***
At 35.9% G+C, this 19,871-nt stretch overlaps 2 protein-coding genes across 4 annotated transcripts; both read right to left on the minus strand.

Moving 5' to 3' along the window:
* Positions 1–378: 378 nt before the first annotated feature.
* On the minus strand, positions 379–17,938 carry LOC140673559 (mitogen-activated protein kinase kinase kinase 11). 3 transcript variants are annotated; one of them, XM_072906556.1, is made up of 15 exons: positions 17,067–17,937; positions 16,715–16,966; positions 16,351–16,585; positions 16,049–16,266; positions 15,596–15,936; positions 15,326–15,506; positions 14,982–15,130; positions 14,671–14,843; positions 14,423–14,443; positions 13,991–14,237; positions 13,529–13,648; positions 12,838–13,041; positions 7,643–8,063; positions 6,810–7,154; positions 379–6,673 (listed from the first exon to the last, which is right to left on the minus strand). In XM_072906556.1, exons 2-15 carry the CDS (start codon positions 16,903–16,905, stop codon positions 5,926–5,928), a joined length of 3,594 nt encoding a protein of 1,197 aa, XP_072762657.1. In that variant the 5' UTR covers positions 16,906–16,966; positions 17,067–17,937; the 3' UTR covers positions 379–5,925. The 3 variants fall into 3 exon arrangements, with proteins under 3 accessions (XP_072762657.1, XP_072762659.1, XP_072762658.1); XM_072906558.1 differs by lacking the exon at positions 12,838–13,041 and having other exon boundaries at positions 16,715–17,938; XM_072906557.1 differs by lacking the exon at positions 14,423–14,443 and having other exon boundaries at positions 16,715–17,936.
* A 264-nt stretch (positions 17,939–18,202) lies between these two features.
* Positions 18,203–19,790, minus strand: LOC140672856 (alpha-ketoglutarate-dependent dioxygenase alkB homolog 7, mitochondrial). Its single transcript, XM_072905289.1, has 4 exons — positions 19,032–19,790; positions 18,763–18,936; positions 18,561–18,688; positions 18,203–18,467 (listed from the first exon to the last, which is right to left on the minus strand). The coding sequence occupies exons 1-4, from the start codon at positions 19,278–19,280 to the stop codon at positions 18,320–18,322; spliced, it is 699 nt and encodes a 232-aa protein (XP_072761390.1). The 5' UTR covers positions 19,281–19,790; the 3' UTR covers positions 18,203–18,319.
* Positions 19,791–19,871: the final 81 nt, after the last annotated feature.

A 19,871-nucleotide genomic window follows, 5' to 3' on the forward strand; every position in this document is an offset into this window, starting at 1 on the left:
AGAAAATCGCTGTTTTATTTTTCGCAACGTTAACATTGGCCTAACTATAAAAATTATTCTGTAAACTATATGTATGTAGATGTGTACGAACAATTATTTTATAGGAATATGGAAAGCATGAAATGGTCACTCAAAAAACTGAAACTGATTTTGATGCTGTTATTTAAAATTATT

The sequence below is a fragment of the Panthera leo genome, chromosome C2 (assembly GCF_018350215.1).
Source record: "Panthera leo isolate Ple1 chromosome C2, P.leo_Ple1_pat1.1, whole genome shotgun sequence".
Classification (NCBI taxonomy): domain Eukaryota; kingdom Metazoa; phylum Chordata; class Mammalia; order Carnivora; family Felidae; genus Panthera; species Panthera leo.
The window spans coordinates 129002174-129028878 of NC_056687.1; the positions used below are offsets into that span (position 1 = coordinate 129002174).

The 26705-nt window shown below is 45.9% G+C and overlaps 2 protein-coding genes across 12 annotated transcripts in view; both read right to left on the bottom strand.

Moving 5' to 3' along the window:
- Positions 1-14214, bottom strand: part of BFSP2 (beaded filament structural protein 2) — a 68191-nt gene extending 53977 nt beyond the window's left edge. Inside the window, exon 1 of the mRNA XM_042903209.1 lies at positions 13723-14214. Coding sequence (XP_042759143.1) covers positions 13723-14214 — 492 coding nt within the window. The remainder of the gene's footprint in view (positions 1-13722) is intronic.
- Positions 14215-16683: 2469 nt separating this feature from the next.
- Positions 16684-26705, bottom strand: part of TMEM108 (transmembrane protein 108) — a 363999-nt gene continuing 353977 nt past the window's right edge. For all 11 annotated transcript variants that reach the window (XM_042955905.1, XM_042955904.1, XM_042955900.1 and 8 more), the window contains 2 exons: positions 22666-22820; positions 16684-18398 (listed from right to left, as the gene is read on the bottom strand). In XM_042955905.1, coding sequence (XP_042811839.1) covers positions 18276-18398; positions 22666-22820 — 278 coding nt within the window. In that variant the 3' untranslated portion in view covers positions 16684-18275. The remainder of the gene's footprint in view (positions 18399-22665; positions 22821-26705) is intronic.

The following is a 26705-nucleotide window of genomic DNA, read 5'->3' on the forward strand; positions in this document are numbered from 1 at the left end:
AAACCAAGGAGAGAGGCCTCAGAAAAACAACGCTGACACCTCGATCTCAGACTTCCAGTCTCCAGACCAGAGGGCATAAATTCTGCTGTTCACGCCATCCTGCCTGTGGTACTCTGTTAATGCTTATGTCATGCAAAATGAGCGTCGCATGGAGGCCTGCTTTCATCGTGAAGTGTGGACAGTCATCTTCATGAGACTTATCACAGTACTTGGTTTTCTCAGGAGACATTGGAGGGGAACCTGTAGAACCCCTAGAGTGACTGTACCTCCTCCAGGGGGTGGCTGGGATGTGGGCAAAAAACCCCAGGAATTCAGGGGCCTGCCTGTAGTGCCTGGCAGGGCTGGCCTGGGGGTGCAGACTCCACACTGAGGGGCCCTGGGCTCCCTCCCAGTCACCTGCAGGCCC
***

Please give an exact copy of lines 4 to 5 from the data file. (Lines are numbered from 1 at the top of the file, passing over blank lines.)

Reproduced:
* On the minus strand, positions 379–17,938 carry LOC140673559 (mitogen-activated protein kinase kinase kinase 11). 3 transcript variants are annotated; one of them, XM_072906556.1, is made up of 15 exons: positions 17,067–17,937; positions 16,715–16,966; positions 16,351–16,585; positions 16,049–16,266; positions 15,596–15,936; positions 15,326–15,506; positions 14,982–15,130; positions 14,671–14,843; positions 14,423–14,443; positions 13,991–14,237; positions 13,529–13,648; positions 12,838–13,041; positions 7,643–8,063; positions 6,810–7,154; positions 379–6,673 (listed from the first exon to the last, which is right to left on the minus strand). In XM_072906556.1, exons 2-15 carry the CDS (start codon positions 16,903–16,905, stop codon positions 5,926–5,928), a joined length of 3,594 nt encoding a protein of 1,197 aa, XP_072762657.1. In that variant the 5' UTR covers positions 16,906–16,966; positions 17,067–17,937; the 3' UTR covers positions 379–5,925. The 3 variants fall into 3 exon arrangements, with proteins under 3 accessions (XP_072762657.1, XP_072762659.1, XP_072762658.1); XM_072906558.1 differs by lacking the exon at positions 12,838–13,041 and having other exon boundaries at positions 16,715–17,938; XM_072906557.1 differs by lacking the exon at positions 14,423–14,443 and having other exon boundaries at positions 16,715–17,936.
* A 264-nt stretch (positions 17,939–18,202) lies between these two features.